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To Kindle a Light

“Make of yourself a light,” said the Buddha, before he died.” – Mary Oliver, The Buddha’s Last Instruction

Last night I lay quietly in the backyard well past my bedtime watching bits of billion-year-old space dust streak across the sky in brilliant dying gasps of white light. The dust is debris from the comet Swift-Tuttle, which takes 133 years to orbit the sun. The Earth, orbiting the sun every year, meets this debris field every August.  I won’t be alive when the comet Swift-Tuttle visits again, but every year I look for her cosmic wake in the form of the Perseid Meteor Shower.

“As far as we can discern, the sole purpose of human existence is to kindle a light in the darkness of mere being.” – Carl Jung

If ever there was a year during my lifetime to bring more light into the world, its 2020.  I’m not sure yet how much light I have to offer, but I know the answer is…  more.  And so I’m going to double down on the writing for the next hundred days to get through the first draft.  And then do the work to make it sparkle, for surely it won’t sparkle in 100 days.  Ah, but writing kindles a light in me, and I must stoke that kindling until I get a good flame going.

“A good book is [one] you can feel [is] alive.  You can feel it vibrating, the character comes alive, you can sense the brain matter of the writer is like flickering on the page.  They’re alive.  And a dead book the author doesn’t have any energy, the person they’re writing about doesn’t come to life, ideas have no sparkle to them.  So you have to bring energy and aliveness to the process.  It shows in your writing.” – Rolf Potts, from his Deviate podcast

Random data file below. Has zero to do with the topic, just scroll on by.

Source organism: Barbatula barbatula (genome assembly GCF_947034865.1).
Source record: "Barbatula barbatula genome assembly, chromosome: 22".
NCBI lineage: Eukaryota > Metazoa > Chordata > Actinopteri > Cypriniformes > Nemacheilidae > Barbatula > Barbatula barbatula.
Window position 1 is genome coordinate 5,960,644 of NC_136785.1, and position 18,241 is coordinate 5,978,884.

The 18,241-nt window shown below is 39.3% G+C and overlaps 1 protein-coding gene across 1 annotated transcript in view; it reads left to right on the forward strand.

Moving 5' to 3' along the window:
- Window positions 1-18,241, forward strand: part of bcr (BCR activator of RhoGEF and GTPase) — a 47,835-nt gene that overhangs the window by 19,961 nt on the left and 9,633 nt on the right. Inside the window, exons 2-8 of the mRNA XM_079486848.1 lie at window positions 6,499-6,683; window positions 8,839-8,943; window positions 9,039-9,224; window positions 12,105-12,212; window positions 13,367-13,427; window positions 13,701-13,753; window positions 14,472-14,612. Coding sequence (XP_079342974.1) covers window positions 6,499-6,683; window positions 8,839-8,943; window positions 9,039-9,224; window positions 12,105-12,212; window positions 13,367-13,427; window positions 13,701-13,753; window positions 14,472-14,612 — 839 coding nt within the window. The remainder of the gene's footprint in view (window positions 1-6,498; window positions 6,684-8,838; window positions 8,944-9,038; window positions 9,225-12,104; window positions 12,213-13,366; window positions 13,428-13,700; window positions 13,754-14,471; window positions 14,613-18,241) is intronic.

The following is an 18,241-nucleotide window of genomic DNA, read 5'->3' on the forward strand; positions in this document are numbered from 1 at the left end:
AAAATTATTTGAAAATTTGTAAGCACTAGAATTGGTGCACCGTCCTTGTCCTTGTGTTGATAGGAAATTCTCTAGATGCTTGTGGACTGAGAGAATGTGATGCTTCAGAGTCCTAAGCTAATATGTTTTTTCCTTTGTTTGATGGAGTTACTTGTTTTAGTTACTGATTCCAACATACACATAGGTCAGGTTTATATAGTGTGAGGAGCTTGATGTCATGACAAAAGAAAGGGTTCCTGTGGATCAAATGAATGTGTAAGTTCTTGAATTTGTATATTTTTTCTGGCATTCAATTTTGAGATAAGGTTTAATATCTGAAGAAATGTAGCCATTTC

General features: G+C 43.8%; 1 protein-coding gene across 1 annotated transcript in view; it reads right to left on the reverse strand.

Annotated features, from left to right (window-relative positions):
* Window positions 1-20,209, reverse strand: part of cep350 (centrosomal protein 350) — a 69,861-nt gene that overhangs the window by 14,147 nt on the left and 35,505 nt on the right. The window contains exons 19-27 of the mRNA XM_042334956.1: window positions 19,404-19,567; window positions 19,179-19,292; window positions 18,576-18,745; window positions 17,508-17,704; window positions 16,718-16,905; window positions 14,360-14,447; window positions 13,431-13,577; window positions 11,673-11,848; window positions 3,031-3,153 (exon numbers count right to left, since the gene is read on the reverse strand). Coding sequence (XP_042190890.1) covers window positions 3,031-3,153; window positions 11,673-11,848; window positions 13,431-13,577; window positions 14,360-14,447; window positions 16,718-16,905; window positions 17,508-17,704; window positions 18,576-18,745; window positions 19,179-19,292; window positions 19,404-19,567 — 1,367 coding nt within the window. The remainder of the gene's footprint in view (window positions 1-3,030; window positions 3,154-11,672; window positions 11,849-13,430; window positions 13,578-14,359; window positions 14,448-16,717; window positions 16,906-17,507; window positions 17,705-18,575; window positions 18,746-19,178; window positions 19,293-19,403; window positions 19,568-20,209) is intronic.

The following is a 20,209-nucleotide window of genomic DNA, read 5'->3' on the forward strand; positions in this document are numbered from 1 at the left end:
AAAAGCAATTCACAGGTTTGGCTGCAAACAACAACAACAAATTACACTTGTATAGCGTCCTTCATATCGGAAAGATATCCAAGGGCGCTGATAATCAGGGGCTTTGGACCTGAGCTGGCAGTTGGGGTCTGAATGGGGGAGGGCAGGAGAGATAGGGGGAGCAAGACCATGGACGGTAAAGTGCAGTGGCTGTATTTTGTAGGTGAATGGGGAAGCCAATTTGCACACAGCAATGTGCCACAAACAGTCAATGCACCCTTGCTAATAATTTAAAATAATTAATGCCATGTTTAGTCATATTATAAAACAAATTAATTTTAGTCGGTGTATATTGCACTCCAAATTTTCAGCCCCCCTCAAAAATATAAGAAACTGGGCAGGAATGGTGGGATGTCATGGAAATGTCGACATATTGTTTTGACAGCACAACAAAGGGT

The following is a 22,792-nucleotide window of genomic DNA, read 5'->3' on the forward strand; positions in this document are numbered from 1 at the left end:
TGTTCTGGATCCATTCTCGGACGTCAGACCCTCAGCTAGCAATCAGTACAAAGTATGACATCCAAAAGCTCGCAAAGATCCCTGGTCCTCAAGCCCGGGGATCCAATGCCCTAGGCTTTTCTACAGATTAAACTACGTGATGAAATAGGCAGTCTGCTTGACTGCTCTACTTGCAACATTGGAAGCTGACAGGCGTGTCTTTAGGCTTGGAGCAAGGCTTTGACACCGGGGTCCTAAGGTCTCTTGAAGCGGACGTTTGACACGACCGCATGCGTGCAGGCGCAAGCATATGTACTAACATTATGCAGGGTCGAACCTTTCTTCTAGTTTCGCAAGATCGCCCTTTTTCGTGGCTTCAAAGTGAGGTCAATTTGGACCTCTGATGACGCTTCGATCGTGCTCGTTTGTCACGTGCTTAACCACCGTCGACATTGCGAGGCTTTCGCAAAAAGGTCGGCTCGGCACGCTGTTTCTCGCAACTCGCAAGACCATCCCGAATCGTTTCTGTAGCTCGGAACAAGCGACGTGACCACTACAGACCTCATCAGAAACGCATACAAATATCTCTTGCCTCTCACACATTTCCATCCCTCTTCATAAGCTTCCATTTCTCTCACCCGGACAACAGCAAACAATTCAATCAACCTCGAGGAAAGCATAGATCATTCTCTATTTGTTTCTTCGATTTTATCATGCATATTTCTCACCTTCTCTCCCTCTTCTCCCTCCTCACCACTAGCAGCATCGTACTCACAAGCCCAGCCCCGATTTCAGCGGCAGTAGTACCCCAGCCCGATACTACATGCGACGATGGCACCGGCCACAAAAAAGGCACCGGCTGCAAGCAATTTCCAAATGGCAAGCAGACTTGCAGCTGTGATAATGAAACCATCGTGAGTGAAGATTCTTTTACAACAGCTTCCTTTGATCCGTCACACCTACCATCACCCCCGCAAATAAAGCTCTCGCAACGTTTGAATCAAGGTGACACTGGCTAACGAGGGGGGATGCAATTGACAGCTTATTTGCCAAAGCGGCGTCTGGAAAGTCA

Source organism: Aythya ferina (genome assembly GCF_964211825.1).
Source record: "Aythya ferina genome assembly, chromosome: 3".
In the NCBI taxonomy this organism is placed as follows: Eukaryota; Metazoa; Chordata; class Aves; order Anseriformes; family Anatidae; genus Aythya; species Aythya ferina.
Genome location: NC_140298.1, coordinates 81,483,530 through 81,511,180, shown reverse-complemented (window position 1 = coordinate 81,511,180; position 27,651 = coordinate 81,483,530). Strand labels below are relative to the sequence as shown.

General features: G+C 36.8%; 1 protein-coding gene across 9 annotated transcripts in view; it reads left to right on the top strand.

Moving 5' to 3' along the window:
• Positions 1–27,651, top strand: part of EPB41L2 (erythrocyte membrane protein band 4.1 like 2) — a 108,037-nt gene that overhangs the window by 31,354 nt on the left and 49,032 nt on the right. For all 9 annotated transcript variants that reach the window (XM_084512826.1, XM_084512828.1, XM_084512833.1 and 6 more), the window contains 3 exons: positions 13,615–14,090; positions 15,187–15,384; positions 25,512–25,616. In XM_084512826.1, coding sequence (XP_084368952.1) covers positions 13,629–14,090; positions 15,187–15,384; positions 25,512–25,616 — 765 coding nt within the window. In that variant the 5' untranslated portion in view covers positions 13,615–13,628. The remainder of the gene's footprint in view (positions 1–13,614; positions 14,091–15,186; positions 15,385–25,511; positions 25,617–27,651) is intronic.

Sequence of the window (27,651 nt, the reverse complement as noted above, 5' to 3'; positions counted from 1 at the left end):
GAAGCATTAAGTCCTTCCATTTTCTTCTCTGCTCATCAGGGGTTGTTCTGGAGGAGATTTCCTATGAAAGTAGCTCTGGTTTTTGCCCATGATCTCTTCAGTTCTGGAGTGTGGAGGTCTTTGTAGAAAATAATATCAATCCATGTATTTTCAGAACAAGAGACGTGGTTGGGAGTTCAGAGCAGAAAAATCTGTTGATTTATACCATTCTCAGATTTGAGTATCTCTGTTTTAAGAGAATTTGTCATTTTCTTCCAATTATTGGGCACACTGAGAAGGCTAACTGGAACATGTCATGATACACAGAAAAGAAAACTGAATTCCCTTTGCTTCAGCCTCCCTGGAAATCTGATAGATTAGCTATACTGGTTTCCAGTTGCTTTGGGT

One thing I’ve often lectured myself about is a tendency to announce what I’m going to do instead of just doing it and talking about it later.  Yet here I am talking about the next hundred days like I’ve actually done anything meaningful.  A way of forcing my writing hand to fish or cut bait. I’m tired of cutting bait.  And holding my own feet to the fire seems to work for me.  I rowed a million meters in four months because I said to my world that I would.  And now I’m saying this will be done.  Sometimes a measure of audacity puts you on the spot just enough to get you over the hump.

I’ve firmly established the habit of writing early in the morning.  Demonstrated by the consistency of published posts to the blog.  But writing a book requires a different level of focus.  I’m just not producing enough focused material towards the book…  yet.  November 19th is 100 days from yesterday, when I began this journey of 100,000 pages.  What’s that?!  Day one is already gone.   A lot can happen in the next 99 days, but only with sweat equity and commitment.  I believe it to be one of those five big things, so why not treat it as such?

The comet Swift-Tuttle last visited in 1992, but was only visible with binoculars at the time (like NEOWISE last month).  I was cosmically indifferent to it then, but I’ve never been indifferent to the Perseids.  Comets seem more timeless and steady in their travels across the universe.  Meteors are only here for a moment of flash and streaking brilliance and then they’re gone forever.  We’re a lot more like meteors than comets, aren’t we? Why not kindle a light in the darkness of mere being in this brief time?



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